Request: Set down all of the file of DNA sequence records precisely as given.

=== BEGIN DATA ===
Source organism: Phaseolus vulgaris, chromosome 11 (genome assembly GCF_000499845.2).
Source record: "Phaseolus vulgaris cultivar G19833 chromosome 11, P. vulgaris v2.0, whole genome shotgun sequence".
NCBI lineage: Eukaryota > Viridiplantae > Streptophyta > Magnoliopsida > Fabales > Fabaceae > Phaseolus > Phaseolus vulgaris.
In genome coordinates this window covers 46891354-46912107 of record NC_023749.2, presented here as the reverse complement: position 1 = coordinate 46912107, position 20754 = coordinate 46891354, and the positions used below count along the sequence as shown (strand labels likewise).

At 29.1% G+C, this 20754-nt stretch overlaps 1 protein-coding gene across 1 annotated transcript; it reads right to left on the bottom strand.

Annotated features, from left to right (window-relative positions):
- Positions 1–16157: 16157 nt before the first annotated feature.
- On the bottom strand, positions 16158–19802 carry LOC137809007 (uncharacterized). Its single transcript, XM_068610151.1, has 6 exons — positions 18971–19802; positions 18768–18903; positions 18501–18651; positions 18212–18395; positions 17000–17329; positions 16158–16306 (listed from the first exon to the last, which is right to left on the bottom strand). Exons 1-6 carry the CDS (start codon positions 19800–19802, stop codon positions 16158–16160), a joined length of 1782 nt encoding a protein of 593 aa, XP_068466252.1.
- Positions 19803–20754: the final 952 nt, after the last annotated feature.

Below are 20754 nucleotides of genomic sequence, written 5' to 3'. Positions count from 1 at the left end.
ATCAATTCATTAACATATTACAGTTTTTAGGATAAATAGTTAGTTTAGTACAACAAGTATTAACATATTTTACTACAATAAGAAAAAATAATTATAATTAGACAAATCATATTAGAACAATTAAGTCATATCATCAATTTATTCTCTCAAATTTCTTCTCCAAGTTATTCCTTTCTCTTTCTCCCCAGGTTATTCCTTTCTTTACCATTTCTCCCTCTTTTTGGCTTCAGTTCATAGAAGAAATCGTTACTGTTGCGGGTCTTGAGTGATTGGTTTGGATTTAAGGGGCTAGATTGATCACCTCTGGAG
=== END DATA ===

Source organism: Phaseolus vulgaris, chromosome 11 (genome assembly GCF_000499845.2).
Source record: "Phaseolus vulgaris cultivar G19833 chromosome 11, P. vulgaris v2.0, whole genome shotgun sequence".
NCBI lineage: Eukaryota > Viridiplantae > Streptophyta > Magnoliopsida > Fabales > Fabaceae > Phaseolus > Phaseolus vulgaris.
In genome coordinates this window covers 46891354-46912107 of record NC_023749.2, presented here as the reverse complement: position 1 = coordinate 46912107, position 20754 = coordinate 46891354, and the positions used below count along the sequence as shown (strand labels likewise).

At 29.1% G+C, this 20754-nt stretch overlaps 1 protein-coding gene across 1 annotated transcript; it reads right to left on the bottom strand.

Annotated features, from left to right (window-relative positions):
- Positions 1–16157: 16157 nt before the first annotated feature.
- On the bottom strand, positions 16158–19802 carry LOC137809007 (uncharacterized). Its single transcript, XM_068610151.1, has 6 exons — positions 18971–19802; positions 18768–18903; positions 18501–18651; positions 18212–18395; positions 17000–17329; positions 16158–16306 (listed from the first exon to the last, which is right to left on the bottom strand). Exons 1-6 carry the CDS (start codon positions 19800–19802, stop codon positions 16158–16160), a joined length of 1782 nt encoding a protein of 593 aa, XP_068466252.1.
- Positions 19803–20754: the final 952 nt, after the last annotated feature.

Below are 20754 nucleotides of genomic sequence, written 5' to 3'. Positions count from 1 at the left end.
ATCAATTCATTAACATATTACAGTTTTTAGGATAAATAGTTAGTTTAGTACAACAAGTATTAACATATTTTACTACAATAAGAAAAAATAATTATAATTAGACAAATCATATTAGAACAATTAAGTCATATCATCAATTTATTCTCTCAAATTTCTTCTCCAAGTTATTCCTTTCTCTTTCTCCCCAGGTTATTCCTTTCTTTACCATTTCTCCCTCTTTTTGGCTTCAGTTCATAGAAGAAATCGTTACTGTTGCGGGTCTTGAGTGATTGGTTTGGATTTAAGGGGCTAGATTGATCACCTCTGGAG